Successful business owners are exceptional problem solvers, especially when it comes to solving their customers’ problems.
Over the years, I have seen many early stage and emerging companies fail as they “push” their offer into the market, while more seasoned company’s offers get “pulled” into the market.
The difference is in the mindset of the leader, executive, entrepreneur or business owner who is responsible for the business.
This attitude is not only limited to the world of tech startups, but many inexperienced business people can fall into the trap of believing they know what the customer wants better than the customer themselves! They are thinking of a solution, before solving the problem.
While the customer may not know the precise form of the solution and may not even be able to articulate the problem, they do know it hurts and that they are willing to pay for a solution.
For instance, prior to purchasing the fledging Seattle coffee shops that eventually became Starbucks, Howard Shultz famously toured hundreds of coffee shops in Italy and found that the secret to great coffee shops was not the great coffee, but great meeting places. His solution was to create a great place that sold coffee, and the rest, as they say, is history!
Here are the four things you can do to develop the habit of other successful business owners in knowing your market:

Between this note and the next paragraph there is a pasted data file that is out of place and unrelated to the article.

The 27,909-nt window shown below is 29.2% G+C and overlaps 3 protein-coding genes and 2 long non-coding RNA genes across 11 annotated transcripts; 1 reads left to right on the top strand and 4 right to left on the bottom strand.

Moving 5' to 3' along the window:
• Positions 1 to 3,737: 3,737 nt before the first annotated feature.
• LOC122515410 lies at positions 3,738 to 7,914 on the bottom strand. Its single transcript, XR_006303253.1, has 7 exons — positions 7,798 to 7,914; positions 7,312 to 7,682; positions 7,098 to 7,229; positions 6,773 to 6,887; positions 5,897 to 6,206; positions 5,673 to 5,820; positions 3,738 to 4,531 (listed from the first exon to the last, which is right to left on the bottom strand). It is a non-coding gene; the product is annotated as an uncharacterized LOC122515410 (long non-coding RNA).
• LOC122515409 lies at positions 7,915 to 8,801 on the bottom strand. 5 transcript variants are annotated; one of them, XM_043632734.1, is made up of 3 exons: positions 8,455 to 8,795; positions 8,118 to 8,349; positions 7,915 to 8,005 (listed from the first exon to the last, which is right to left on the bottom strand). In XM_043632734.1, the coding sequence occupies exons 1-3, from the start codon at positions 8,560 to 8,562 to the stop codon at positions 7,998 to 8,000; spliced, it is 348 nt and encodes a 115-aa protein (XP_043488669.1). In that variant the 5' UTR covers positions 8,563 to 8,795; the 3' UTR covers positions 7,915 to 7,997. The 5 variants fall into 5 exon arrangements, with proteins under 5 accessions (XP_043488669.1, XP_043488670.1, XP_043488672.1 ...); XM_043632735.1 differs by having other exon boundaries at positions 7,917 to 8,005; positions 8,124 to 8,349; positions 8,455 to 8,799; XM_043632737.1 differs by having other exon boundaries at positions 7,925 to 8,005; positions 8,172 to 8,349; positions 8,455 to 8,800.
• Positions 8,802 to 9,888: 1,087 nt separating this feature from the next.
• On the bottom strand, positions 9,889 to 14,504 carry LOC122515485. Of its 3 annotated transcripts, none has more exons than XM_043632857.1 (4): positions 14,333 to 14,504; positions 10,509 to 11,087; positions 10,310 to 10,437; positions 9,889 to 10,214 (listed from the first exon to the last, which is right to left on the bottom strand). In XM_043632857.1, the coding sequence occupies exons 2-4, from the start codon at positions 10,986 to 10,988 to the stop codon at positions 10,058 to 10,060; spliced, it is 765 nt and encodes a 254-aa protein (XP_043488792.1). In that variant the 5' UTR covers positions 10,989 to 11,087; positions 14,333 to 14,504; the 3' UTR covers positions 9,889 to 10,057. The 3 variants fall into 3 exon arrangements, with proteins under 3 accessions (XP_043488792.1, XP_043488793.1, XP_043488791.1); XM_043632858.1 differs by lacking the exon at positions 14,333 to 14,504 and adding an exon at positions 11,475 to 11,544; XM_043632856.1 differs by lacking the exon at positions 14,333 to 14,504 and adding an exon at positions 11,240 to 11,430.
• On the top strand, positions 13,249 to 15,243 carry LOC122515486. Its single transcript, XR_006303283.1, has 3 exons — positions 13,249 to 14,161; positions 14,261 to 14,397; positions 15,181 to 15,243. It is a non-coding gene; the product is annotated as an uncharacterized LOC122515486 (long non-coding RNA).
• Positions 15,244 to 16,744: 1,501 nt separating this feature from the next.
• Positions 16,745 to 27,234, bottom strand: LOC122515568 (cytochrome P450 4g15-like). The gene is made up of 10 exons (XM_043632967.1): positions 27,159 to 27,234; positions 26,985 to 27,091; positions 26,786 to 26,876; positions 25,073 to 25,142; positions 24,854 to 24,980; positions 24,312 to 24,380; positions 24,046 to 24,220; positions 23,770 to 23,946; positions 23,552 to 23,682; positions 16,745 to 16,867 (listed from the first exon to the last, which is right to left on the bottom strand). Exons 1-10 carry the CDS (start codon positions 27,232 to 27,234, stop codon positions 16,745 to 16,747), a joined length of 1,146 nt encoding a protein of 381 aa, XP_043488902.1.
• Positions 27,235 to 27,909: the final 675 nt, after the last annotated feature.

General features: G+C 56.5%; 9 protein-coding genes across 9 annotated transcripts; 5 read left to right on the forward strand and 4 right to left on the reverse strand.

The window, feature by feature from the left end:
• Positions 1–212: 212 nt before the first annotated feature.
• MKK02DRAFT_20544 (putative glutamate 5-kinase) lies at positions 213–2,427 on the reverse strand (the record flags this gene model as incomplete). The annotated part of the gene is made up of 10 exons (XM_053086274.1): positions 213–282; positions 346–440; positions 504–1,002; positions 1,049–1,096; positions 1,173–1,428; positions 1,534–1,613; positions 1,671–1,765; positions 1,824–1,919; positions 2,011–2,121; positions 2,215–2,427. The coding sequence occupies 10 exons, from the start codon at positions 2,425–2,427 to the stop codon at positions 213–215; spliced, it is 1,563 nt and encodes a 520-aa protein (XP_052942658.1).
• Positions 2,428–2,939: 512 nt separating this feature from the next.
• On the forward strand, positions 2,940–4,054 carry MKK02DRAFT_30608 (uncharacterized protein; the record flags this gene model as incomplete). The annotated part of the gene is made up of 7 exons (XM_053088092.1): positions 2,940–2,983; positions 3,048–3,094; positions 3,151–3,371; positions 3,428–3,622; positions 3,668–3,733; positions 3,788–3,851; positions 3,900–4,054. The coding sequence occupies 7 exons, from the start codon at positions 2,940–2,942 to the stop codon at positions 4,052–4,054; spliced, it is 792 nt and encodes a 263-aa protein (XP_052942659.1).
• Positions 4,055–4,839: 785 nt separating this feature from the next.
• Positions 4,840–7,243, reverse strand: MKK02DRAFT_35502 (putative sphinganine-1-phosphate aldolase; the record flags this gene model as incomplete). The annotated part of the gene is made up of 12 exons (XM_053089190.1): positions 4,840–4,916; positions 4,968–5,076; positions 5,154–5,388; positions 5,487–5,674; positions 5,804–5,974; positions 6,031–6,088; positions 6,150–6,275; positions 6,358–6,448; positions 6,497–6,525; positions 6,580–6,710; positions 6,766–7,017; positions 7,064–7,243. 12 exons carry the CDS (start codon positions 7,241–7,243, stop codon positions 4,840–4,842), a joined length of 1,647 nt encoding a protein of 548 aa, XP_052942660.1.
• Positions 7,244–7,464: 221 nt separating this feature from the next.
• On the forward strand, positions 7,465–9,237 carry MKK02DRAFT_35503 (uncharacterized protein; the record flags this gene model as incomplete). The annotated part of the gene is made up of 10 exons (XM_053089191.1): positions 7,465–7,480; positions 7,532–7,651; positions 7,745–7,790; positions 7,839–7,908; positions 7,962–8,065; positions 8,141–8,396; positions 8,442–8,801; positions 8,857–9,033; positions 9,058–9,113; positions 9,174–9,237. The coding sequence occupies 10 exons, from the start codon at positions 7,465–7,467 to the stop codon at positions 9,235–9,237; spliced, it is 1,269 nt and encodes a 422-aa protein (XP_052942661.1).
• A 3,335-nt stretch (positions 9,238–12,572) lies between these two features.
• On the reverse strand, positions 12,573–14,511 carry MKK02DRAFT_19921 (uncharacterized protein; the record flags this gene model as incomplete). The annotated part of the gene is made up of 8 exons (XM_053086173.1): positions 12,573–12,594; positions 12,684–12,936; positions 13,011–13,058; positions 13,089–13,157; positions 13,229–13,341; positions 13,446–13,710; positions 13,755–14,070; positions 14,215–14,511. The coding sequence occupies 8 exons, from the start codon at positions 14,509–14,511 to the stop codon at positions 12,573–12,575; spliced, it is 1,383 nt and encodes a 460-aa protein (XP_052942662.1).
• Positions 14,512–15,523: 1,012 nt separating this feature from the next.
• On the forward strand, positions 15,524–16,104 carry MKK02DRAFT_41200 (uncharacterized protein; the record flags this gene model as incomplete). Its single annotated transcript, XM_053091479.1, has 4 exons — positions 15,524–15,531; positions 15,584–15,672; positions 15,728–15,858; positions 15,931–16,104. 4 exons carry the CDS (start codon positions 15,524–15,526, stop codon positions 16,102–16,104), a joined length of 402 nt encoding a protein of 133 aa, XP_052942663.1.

Serve a Segment: Avoid boiling the ocean and identify one segment of the market you not only plan to serve, but dominate! It can be segmented by demographics, industry vertical, income levels, consumer behavior or buying patterns. Whatever it is, be very specific about what segment you are serving, and understand that segment intimately.
Feel the Pain: Focus on what pain or problem the customer is experiencing. If it’s B2C, it’s likely about service convenience or cost. If it’s B2B, the pain is usually too much risk, not enough time or too much money. Find it, understand it, define it and solve it!
Above Average Growth: Successful business owners focus on markets that are growing, preferably above the average for the industry or the economy. This drives higher margins and greater opportunities to dominate, particularly during the early stages of new markets.
Sell Globally: Often said, but not always done. While it is a great strategy to start small and regional in order to prove out the concept, the business strategy must be focused on global markets, no matter what business you are in. In the information age, even a small regional player can build a global following. Think global and act global!
Developing the habit of becoming clear, concise and deeply knowledgeable of the market you are selling into will help you become a better business leader and accelerate the growth of your business.
Selling innovative, well-priced and good value offers into this market, particularly those growing fast and with a global presence, will increase the probability that you can ultimately dominate the sector, and create an unassailable competitive advantage.
Thinking like your customer and focusing on how you can solve meaningful problems for them is the fastest way to build a great company!